Shock Disinfection of Your Well: Eliminate Harmful Well Bacteria

The following is a guest post from Houston, Texas real estate developer and entrepreneur Tracy Suttles.

I have stated in multiple articles that well supplied water in rural residential properties can be a source of concern. Having water contaminated with E. Coli or Coliform bacteria can drastically impact the sale of your home, by making the water unsafe to drink.

Most municipalities have testing facilities so you can check prior to the sale of your home to see if the water is safe. Regardless of whether you are selling or not it is a good idea to test your water supply twice a year.

Testing will return a numeric result based PPM (Parts Per Million) found in the tested sample of E. Coli and Coliform bacteria. The preferred reading is 0 E. Coli and 0 Coliform but up to 5 PPM Coliform is considered a safe level.

There is a method that doesn’t require the expensive addition of adding a reverse osmosis system or UV system to clean the bacteria out of the water supply before it exits the tap. This method is called Shock Disinfections or chlorinating your well.

Shocking your well supply is recommended if,

  • Lab results indicate a level of bacteria,
  • After you’ve replace or repaired the pump,
  • When the water distribution system is opened for repairs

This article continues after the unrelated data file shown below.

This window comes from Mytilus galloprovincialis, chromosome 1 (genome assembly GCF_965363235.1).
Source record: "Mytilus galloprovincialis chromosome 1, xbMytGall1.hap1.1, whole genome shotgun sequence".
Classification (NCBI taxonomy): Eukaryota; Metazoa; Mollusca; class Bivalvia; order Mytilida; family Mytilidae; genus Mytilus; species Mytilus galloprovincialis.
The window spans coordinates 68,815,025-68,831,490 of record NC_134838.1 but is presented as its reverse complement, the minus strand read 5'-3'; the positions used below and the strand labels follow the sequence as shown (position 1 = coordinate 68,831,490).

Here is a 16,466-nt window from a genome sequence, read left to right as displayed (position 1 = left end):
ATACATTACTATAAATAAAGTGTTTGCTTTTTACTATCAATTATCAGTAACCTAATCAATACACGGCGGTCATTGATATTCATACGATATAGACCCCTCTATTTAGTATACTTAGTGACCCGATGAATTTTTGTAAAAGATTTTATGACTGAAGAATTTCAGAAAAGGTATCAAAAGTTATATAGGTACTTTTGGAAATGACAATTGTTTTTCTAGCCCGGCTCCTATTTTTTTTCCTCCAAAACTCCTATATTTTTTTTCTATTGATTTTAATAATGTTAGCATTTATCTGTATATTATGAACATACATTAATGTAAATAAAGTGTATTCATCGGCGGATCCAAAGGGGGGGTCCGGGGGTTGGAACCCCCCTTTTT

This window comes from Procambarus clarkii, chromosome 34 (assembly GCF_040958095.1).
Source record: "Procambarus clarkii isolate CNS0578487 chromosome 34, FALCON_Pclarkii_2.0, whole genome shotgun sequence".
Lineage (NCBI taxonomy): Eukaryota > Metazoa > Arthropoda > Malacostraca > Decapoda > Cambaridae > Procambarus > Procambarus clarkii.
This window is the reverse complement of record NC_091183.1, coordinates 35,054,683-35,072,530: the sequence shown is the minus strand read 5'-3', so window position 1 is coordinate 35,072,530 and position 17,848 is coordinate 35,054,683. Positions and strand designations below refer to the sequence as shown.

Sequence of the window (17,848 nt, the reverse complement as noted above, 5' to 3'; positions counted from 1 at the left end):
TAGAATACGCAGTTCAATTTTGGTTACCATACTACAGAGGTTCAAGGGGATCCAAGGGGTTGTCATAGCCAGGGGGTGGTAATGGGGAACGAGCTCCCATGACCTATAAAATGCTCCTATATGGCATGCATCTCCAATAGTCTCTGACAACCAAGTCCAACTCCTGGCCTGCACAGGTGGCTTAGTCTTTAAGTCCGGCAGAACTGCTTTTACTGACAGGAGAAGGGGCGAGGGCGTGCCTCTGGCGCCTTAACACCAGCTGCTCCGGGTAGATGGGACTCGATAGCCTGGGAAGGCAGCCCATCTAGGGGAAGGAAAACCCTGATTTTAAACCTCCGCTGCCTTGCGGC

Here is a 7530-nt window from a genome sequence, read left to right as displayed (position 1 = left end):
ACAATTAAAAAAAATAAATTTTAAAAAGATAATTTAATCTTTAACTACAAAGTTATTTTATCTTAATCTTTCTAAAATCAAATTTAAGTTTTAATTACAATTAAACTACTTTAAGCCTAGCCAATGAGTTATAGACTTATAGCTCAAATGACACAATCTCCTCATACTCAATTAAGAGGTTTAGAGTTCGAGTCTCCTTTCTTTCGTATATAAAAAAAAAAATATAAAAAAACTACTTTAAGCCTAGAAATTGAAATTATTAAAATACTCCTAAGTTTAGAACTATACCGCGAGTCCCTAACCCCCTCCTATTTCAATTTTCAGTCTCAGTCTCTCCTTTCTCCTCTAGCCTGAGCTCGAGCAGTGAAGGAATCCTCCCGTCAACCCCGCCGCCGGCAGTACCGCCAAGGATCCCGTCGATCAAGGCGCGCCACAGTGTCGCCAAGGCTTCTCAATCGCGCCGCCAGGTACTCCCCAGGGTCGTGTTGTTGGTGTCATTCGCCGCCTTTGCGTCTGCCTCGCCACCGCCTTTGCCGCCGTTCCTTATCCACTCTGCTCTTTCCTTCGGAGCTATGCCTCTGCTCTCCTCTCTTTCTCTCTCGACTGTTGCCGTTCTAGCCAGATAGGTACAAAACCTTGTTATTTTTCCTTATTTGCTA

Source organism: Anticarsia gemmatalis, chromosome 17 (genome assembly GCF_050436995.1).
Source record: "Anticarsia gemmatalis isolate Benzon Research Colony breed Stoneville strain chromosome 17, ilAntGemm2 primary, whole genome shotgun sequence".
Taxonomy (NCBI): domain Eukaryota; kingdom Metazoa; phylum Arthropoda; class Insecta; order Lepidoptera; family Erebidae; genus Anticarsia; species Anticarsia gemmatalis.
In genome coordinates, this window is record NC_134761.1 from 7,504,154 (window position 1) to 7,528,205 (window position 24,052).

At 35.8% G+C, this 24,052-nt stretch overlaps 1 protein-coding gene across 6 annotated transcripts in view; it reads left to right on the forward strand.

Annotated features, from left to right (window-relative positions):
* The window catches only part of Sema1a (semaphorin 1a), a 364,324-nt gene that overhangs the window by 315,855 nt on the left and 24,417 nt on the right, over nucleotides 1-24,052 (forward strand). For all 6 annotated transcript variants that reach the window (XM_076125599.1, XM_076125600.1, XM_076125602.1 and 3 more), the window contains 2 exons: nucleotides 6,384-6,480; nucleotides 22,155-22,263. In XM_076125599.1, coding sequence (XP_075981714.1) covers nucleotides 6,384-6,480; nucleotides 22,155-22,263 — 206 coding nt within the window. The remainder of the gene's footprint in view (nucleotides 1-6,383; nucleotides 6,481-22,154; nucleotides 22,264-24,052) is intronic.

• Flood waters have reached the well supply and possibly contaminated the system

Shock Chlorination is recommended in these circumstances to ensure that bacteria contamination is controlled.

In order to shock your well there are a few simple steps you must take,

  1. Fill a five-gallon container with fresh water. If concentrated chlorine comes in contact with your skin or eyes use fresh water to flush the effected areas for several minutes. If contact is with your eyes go to the nearest medical facility for treatment immediately.
  2. Next ensure the well construction is able to prevent the direct entry of contaminates. Fin and eliminate any direct sources of contamination.
  3. Disinfect any well components that could be a source of future contamination.
  4. Isolate portions of the well system that could be degraded by the Chlorine solution.
  5. Mix sufficient chlorine-based chemical (I personally use household bleach) with the well water to create a solution containing 200 milligrams per litre (mg/l), of chlorine throughout the entire system. So mixture of ½ gallon of bleach to 5 gallons of fresh water is usually adequate.

Drain as much water from the system as possible. A good rule of thumb is to run the taps in the house until you no longer smell bleach in the water supply.

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